What do the eyes tell you about the man?

When you are reading a book, what are some of the descriptions that pop out at you and make you remember the character more vividly? Whether it's Boo Radley from To Kill a Mockingbird or Rhett Butler from Gone With the Wind... or any other character who has remained with you through the years?

And when does the author's descriptions turn you off from the character or even the book itself?

Wednesday, February 1, 2012

It's You, Isn't It?

I find it fascinating when readers are convinced that I am the character in my book.

It's happened several times this past week. One reader is convinced that I really am Sheila Carpenter, the spunky main character in Kickback and Ricochet. Truthfully, I wish I was more like her. When she came upon the deserted, decrepit hotel in the middle of nowhere, she moved beyond her fear and checked in - knowing something was wrong but determined to investigate. When she turned on the dim light in the hotel room and found spiders and insects crawling on everything, I would have turned tail and run. Not Sheila. She waited until the bad guys had gone and then broke into the office to find an illegal operation in full swing.

Sheila, like the characters in all my books, are composites. Sometimes they have traits based on people I know. Sometimes they have characteristics that are simply needed for the roles they play.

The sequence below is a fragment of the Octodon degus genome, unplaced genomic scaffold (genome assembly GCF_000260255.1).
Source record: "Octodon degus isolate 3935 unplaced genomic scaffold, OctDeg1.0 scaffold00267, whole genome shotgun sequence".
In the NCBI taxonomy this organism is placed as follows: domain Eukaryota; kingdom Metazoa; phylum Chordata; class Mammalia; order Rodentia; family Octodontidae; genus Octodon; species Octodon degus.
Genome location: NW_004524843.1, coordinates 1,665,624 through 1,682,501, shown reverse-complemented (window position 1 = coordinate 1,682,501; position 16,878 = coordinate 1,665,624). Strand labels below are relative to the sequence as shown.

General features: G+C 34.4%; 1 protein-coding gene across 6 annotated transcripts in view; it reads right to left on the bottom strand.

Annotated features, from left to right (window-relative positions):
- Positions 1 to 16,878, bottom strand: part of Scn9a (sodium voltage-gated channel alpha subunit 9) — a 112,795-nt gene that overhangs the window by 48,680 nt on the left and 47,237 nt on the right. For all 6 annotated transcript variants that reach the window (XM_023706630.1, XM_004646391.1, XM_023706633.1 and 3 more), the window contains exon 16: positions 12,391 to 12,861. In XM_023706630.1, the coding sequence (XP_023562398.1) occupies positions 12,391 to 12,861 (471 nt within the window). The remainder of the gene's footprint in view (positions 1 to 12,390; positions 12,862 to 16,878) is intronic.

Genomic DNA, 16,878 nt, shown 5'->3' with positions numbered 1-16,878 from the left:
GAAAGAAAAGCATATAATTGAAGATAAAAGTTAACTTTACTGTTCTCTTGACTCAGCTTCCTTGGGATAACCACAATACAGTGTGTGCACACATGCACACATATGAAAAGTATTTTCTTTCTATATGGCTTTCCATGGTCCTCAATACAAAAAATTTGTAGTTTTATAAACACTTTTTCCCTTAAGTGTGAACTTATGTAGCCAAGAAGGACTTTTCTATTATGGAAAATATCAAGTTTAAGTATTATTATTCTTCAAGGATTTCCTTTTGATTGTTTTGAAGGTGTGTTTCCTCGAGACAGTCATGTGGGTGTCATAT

Recently, I've been publicizing my newest book, Vicki's Key, with some blogs about ghosts and ghost sightings and psychic spies. It actually does not matter whether I believe in ghosts. What matters is if the reader believes in them, at least long enough to read through the book. But now there is a segment of my audience who believes I am a psychic spy. That I see ghosts or live with ghosts or I am a ghost.

I find this rather interesting from a writer's perspective. Did Audrey Niffenegger, the author of The Time Traveler's Wife, actually marry someone with that capability in order to write the book? I think not.

Did H.G.Wells travel through time, discover lost worlds, encounter aliens from other planets?

Or was it simply imagination, that which authors are supposed to be famous for?

What relationship do you think an author personally has with their book plots and their characters?